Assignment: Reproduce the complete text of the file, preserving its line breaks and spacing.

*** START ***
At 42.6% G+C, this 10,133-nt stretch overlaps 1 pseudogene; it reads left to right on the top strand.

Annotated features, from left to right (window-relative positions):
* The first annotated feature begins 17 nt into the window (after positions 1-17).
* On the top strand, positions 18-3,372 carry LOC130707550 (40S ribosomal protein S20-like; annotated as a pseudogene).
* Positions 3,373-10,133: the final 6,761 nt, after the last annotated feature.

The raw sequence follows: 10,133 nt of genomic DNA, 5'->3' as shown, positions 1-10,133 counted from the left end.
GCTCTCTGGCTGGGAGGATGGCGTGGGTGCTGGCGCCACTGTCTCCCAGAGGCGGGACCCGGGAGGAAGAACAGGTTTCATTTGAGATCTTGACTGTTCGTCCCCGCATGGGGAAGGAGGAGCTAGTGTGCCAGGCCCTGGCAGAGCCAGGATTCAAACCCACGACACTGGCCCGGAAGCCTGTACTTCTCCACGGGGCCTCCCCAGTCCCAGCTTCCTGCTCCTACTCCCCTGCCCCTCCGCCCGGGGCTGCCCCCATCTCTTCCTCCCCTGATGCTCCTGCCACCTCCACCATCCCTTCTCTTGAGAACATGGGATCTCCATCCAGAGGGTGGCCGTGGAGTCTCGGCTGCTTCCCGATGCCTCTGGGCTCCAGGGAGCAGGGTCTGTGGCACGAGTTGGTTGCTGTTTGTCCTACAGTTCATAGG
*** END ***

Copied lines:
At 42.6% G+C, this 10,133-nt stretch overlaps 1 pseudogene; it reads left to right on the top strand.

Annotated features, from left to right (window-relative positions):
* The first annotated feature begins 17 nt into the window (after positions 1-17).
* On the top strand, positions 18-3,372 carry LOC130707550 (40S ribosomal protein S20-like; annotated as a pseudogene).
* Positions 3,373-10,133: the final 6,761 nt, after the last annotated feature.

The raw sequence follows: 10,133 nt of genomic DNA, 5'->3' as shown, positions 1-10,133 counted from the left end.
GCTCTCTGGCTGGGAGGATGGCGTGGGTGCTGGCGCCACTGTCTCCCAGAGGCGGGACCCGGGAGGAAGAACAGGTTTCATTTGAGATCTTGACTGTTCGTCCCCGCATGGGGAAGGAGGAGCTAGTGTGCCAGGCCCTGGCAGAGCCAGGATTCAAACCCACGACACTGGCCCGGAAGCCTGTACTTCTCCACGGGGCCTCCCCAGTCCCAGCTTCCTGCTCCTACTCCCCTGCCCCTCCGCCCGGGGCTGCCCCCATCTCTTCCTCCCCTGATGCTCCTGCCACCTCCACCATCCCTTCTCTTGAGAACATGGGATCTCCATCCAGAGGGTGGCCGTGGAGTCTCGGCTGCTTCCCGATGCCTCTGGGCTCCAGGGAGCAGGGTCTGTGGCACGAGTTGGTTGCTGTTTGTCCTACAGTTCATAGG